The ability to work from home could be a huge boon to regional centres like Orange as Member for Calare Andrew Gee backed policies which focused on getting people out to the bush as part of Australia's coronavirus recovery.
Hundreds of thousands of non-essential workers across the country have been working from home since March, and Mr Gee said regions would be best-placed to capitalise on the new-found acceptance of working from anywhere.
"Big firms in the city have seen they've been able to get people working productively from home ... Westpac has said they've been amazed at what people are able to achieve," he said.
"[Regionally] population density is less, real estate is cheaper but they can still work from home so I'm looking at ways we can foster that."
He said decentralisation policy could possibly be funded by dipping into the $60 billion over-allocated for JobKeeper payments.
Mr Gee said while the $60bn "isn't money in the bank", he wasn't averse to spending the cash if it was warranted.
"It's money we're printing or borrowing and our kids and grandkids are going to have to pay back so I think if any of that is to be used, it's to be used very cautiously," he said.
"Leaving aside the $60bn, I think decentralisation needs to be part of the national recovery story and I think the regions are very well placed to lead our national recovery.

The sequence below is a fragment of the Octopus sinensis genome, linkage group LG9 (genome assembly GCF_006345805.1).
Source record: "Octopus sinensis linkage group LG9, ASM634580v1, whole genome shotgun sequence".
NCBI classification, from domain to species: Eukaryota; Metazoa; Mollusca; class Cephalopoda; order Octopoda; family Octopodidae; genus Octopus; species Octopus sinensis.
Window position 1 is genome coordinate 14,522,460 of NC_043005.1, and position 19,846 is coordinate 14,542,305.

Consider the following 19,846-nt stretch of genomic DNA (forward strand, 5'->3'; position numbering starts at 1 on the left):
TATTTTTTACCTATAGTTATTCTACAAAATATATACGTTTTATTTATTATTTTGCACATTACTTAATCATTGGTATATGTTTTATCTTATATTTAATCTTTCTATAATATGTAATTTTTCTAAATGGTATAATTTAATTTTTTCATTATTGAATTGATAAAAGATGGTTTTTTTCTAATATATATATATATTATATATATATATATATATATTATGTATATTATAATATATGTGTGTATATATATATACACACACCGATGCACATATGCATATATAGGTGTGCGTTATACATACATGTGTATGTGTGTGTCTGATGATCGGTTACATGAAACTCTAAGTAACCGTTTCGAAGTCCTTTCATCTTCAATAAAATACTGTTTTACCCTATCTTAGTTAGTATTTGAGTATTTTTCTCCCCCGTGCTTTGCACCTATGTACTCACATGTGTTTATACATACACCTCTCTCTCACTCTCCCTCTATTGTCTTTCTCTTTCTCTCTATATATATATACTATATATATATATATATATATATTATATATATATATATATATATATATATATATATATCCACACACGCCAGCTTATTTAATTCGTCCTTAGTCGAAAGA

"We in this part of the world are very well placed, as is the rest of country Australia, to lead a recovery."
Speaking as most students returned to school across Orange on Monday, Mr Gee said having students back in class was the first step in a return to normal.
"That's the result of a lot of hard work and sacrifice," he said.
"Australia has taken a huge economic blow and we need folks back at work, we need businesses employing people and we need the wheels of the economy turning again."
"Everyone has done the hard yards, they've stayed home where they could and practiced social distance and the results have obviously been very positive, from Lithgow to Broken Hill we don't have a single active case."
However, he urged Australians to be vigilant and encouraged people to continue to get tested if they developed symptoms.